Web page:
"He is known for blessing actors with cars and starting businesses for them. He is a friend to a majority of us, including me. Majority of Nollywood players travel to his events home and abroad," Onuoha wrote on her Instagram page in 2017.
Jim Iyke, who is no longer as frequent as he used to be on TV screens, told The Net NG during an interview in June 2018,that most producers can no longer afford him.
But he has been busy, creating opportunities and jobs for Nigerian Youths via his several business ventures which includes ‘Oga Work,’ a new App that makes it easy to find quality service providers and job recruiters.
He told Pulse that after his ban in 2004, he started to look for other opportunities, do things that he didn't think was conceivable meet people that he didn't know wanted to do business with him and travel the world.
Quite a number of Nollywood actors make extra money from being ambassadors to big brands, while some others own businesses that bring in cash. Very few depend on just their acting fee for survival.
How can this decline be fixed?
Earlier this year, John Okafor told Vanguard that the Nigerian film industry would surpass the oil industry financially if a structure is set up.
In an Instagram post in July, Vimbai Mutinhiri also attributed low earnings to the absence of structures and unions in the industry.
One of the most popular unions in Nollywood is the Actors Guild of Nigeria, currently headed by Emeka Rollas. The guild, which has been in the news more for its political activities and drama than issues affecting the industry has repeatedly come under attack for ignoring its members.
Recently, Ernest Asuzu, an actor who, during his active years, starred in several popular films, called the union out for abandoning him to face a severe illness alone.
If Asuzu's filmography is anything to go by, he should, at least, be comfortable enough to cater for his own medical needs. But that's not the case with most 'popular' Nollywood actors.
"There is a medical scheme available for any actor that is a member of the Actors Guild of Nigeria. That, I think is applaudable,"Judith Audu told Pulse in 2015.
However, a filmmaker who refused to be named for this story doesn't think that's enough. Unions like AGN fail the actors, not by 'abandoning them during their sick days,' but by failing to represent their interests during their active years," the filmmaker said.
A producer, who has been in the industry for decades, thinks distributors going into production has reduced the chances of independent producers to make more money.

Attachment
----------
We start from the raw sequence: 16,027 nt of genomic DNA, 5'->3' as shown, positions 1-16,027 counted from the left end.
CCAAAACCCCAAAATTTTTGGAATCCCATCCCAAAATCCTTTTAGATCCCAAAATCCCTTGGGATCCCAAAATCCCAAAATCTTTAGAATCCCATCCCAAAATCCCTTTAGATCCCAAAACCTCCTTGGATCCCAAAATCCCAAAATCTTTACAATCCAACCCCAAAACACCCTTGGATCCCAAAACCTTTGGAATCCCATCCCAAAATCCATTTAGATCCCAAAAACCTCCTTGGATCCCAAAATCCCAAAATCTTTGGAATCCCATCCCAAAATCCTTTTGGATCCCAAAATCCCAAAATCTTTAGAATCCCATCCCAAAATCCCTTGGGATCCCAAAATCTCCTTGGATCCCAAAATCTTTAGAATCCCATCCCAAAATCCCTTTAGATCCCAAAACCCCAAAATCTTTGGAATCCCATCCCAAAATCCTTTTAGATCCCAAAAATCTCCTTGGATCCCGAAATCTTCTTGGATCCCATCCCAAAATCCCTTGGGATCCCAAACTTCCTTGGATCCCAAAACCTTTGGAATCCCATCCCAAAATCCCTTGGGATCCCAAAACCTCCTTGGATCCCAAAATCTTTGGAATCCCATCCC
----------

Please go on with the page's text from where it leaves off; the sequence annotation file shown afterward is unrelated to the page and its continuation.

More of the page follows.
In 2017, "The Wedding Party" was distributed by FilmOne Limited, the distribution company which owns Filmhouse cinema and also doubles as one of the producers of the film.
There were conversations online about the movie enjoying favourable marketing techniques and showing times in cinemas, unavailable to other movies. For its pre-screening, free buses were provided for moviegoers from Ikeja to Filmhouse Surulere.
Another producer argues that since Africa Magic started producing their own films, they have reduced the rate at which they give independent producers the opportunity to produce their own films.
"And this is where the Government comes in and says, 'no, you can't do this.' You do business in our community based on us. We give you the opportunity to do business, you can't cut off the industry because you're competing.' The government can come in and say, 'if we let you do this, every week, you must show us proof that you gave everyone equal opportunity' as you gave your own film," a producer tells Pulse.
Jim Iyke also believes that the Government isn't helping enough with proper grants. "Even the ones that they say is available via the Bank of Industry is buried under layers of unattainable conditions," Jim Iyke says.
The actor believes that when you have an industry that is growing by leaps and bounds, and even contributes to the country's GDP, yet, it isn't supported as it should by the government, and the policies that have been set doesn't favour it, and the people at the helm have absolutely no idea how to manage it, there would be a decline in financial gain.
"The government just don't care about entertainment, they don't care about it enough to bring in proper experts to regulate it and speak to Nigerian finance houses to be far more supportive of initiatives that are created by the industry," the actors says.
The Nigerian film industry is growing, but until there's a proper structure, regulation, infrastructure, accountability, welfare and punishment for defaulters, there would be no financial growth, especially, for actors.